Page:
19.I call heaven and earth to record this day against you. Though the verb is in the past tense, it indicates a present act. It is in order to deal with them with greater urgency that he calls heaven and earth to witness the vengeance of God. In these words he does not address men and angels, as some tamely expound it, but in amplification attributes sense to things inanimate. I pass this over briefly, because I have treated it more fully before; as also what soon afterwards follows about life and death. For the Law, as respects its doctrine, contains in it life and death; for the reward of eternal life is not promised in it in vain; but since no one is found worthy of the promised reward, Paul justly teaches that the Law ministers death. Still this is accidental, and proceeds not from any fault in the doctrine, but from the corruption of men. Nevertheless, it is asked how, if the corruption of our nature causes that the Law should engender nothing but death, Moses commands us to “choose life,” which the sinner cannot attain to by it? Thence the Papists uplift their crests, both to extol free-will and to boast of merits; as if Moses did not also testify and proclaim the gratuitous mercy of God, and direct his disciples to Christ in order to seek salvation from Him. When, therefore, he speaks of keeping the Commandments, he does not exclude the two-fold grace of Christ, that believers, being regenerated by the Spirit, should aspire to the obedience of righteousness, and at the same time should be reconciled freely to God through the forgiveness of their sins. And assuredly, since the same covenant is common to us and to the ancient people, it is not to be doubted but that they “chose life” who of old embraced the doctrine of Moses. At the same time, in so far as his legation was different from the Gospel, he rather insists on the office peculiarly entrusted to him, so that the distinction between Christ and himself might more clearly appear. This is the reason why he more sparingly touches upon justification by faith, whilst he enlarges fully on loving and serving God and fulfilling His Commandments.
Nature a witness.
See for other instances. (Deu_4:26 Deu_31:28 Deu_32:1; Isa_1:2) The invocation of heaven and earth as witnesses turns on deep principles. They are “called to record
I BECAUSE THE MIND RECOGNIZES THEIR PRESENCE AS WITNESSES OF ITS TRANSACTIONS. It projects its own consciousness on its surroundings, and feels as if earth and sky, sun, moon, rock, river, tree, mountain, were not inanimate but animate and sympathetic witnesses of its doings. It attaches its own thoughts to the outward objects. In presence of the scene of any great transaction, it feels as if the place retained its memory; still spoke to it of the past; thought, felt, rejoiced, accused, praised, according to the nature of the deed. Define as we will this feeling of a “Presence” in nature this “sense of something far more deeply interfused,” which we inevitably carry with us into our relations with the outward universe it is a fact in consciousness, and furnishes a basis for such appeals as those of Moses.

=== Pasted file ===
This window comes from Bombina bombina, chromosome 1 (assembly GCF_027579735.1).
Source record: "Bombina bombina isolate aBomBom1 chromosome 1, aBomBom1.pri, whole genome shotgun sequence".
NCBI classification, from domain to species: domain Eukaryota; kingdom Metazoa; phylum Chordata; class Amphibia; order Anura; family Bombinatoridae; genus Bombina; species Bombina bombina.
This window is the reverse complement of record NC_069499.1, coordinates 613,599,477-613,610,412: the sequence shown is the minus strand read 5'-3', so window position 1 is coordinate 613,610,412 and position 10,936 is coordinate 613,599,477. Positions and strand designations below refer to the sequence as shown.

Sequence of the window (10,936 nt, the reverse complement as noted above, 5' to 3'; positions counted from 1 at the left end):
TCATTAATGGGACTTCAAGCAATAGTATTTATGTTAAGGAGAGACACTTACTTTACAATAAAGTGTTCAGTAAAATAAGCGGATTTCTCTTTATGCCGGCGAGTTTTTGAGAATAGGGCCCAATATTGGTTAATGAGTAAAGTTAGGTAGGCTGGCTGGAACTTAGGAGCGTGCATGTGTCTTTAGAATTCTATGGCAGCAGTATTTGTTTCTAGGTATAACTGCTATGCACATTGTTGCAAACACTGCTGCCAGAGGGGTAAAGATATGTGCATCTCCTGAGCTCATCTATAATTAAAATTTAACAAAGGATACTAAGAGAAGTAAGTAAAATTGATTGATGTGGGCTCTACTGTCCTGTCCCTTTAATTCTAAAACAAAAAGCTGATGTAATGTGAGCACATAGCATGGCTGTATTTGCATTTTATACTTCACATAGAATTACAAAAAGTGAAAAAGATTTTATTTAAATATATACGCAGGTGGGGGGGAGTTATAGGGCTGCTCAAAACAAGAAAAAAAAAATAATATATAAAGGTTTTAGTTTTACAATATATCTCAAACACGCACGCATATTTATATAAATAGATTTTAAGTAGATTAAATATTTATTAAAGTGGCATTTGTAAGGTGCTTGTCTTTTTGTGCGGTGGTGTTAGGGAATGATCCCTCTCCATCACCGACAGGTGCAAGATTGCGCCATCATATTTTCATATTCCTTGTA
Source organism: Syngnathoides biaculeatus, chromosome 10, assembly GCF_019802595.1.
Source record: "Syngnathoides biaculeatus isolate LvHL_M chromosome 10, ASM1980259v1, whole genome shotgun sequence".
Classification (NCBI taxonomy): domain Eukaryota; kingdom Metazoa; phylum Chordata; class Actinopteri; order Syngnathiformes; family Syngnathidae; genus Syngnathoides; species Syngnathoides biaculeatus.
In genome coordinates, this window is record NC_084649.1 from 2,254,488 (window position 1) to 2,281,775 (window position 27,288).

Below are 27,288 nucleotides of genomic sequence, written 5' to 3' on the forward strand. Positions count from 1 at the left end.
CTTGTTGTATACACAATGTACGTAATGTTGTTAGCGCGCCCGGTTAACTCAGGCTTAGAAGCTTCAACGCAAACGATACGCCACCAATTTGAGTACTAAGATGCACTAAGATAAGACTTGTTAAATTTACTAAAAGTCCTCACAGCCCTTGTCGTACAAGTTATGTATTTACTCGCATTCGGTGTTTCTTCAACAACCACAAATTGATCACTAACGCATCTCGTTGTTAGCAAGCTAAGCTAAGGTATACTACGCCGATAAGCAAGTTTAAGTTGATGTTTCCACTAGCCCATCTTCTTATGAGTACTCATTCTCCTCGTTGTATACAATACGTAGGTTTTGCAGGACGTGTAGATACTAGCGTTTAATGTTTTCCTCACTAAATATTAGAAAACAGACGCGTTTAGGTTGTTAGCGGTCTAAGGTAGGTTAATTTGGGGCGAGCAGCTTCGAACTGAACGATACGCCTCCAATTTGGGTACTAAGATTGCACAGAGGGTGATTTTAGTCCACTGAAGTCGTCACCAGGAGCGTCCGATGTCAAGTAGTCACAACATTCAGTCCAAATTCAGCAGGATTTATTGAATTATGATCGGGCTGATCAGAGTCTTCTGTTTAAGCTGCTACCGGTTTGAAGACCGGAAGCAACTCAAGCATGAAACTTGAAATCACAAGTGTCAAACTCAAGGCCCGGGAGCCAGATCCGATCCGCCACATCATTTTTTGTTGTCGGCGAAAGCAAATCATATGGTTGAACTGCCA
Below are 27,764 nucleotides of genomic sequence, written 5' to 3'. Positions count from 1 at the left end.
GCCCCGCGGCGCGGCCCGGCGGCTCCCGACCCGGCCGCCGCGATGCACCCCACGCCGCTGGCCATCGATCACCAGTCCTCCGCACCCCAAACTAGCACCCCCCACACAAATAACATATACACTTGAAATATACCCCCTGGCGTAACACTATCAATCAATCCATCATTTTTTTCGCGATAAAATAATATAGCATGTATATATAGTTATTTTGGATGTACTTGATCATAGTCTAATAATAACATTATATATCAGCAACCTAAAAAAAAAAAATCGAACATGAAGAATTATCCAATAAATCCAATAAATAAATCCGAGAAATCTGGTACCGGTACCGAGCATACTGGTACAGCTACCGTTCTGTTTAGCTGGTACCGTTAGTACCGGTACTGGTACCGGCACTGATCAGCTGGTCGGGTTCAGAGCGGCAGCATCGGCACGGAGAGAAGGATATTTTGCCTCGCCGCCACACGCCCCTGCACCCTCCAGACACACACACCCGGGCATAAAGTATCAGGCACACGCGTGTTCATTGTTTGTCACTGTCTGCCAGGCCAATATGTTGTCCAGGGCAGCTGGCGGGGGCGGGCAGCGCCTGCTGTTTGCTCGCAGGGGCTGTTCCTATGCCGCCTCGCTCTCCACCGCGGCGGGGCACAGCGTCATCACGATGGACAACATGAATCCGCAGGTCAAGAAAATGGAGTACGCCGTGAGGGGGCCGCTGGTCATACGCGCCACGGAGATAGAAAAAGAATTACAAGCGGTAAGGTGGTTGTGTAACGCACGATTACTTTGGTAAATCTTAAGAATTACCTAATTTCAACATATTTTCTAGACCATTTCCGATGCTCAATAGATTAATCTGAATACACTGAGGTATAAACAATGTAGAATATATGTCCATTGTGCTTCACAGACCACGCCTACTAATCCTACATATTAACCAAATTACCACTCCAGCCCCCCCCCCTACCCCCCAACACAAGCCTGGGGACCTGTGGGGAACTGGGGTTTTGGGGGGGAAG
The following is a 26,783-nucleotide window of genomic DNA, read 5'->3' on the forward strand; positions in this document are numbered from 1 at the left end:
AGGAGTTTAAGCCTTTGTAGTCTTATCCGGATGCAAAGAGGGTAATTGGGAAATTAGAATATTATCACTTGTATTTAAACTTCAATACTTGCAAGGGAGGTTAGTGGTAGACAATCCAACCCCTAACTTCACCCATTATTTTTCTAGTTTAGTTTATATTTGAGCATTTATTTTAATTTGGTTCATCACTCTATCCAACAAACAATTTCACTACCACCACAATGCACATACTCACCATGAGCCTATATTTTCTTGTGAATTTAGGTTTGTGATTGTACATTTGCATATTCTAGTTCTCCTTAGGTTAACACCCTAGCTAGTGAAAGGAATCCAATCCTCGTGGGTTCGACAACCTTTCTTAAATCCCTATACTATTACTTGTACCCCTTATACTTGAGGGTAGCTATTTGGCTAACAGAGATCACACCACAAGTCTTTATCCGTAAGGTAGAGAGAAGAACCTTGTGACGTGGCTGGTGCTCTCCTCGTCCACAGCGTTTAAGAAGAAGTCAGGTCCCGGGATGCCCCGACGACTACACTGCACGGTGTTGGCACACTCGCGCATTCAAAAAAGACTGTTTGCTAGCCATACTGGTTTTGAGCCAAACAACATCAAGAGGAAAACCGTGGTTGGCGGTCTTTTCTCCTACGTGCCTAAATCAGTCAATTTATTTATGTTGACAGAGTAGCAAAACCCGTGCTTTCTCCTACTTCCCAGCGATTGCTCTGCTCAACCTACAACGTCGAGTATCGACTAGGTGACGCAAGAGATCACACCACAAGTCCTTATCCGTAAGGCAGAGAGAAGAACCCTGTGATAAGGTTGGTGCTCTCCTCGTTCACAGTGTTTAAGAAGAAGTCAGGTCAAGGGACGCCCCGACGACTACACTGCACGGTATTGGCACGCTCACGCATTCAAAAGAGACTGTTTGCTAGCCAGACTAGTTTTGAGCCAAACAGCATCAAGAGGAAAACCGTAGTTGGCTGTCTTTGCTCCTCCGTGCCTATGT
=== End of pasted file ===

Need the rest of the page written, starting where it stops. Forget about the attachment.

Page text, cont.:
II BECAUSE GOD IS PRESENT IN HEAVEN AND EARTH AS A WITNESS OF WHAT IS DONE. (cf. Mat_5:34, Mat_5:35) Heaven is his throne; earth, his footstool. He is present in them, upholding them by the word of his power, and through them is a true witness of all we say and do.
III BECAUSE HEAVEN AND EARTH ARE CREATURES THEMSELVES CONSPICUOUSLY FULFILLING THE ENDS OF THEIR CREATION. The universe as a whole is thus a standing protest against the apostasy and self-willedness of the sinner. (Isa_1:1, Isa_1:2) It bears witness against him by its very fidelity to its Creator. “They continue this clay according to thine ordinances, for all are thy servants”. (Psa_119:91)
IV BECAUSE HEAVEN AND EARTH ARE SIGNAL MONUMENTS OF THE DIVINE FAITHFULNESS AND IMMUTABILITY. (Psa_119:89, Psa_119:90) They testify to the reign of law, to God”s constancy of purpose, to the uniformity and inflexibility of his rule. They dash the sinner”s hopes of his Word failing, of his threatenings not being put in force.
V BECAUSE HEAVEN AND EARTH RETAIN AN ACTUAL RECORD OF WHAT IS DONE IN THEIR PRESENCE a record which may admit of being produced. This is simple truth of science.
VI BECAUSE HEAVEN AND EARTH ARE INTERESTED SPECTATORS OF WHAT IS BEING DONE. They have shared in the consequences of man”s transgression; they will share in the glory of the manifestation of the sons of God. They wait the day of their redemption with earnest expectation. (Rom_8:19-23)
That Moses, in connection with his appeal to the people, summoned heaven and earth to witness, was an evidence:
1. Of the solemnity of this appeal. It must be a matter of momentous importance when the universe is called in to witness it.
2. Of the rationality of this appeal. Nature and nature”s God were on his side. He had the universe with him, though a foolish people might reject his counsel.
3. Of the enduringness of the issues which depended on this appeal. Neither the blessing nor the curse would work themselves out in a day. It needed lasting witnesses to take account of the fulfillment of God”s words. J.O.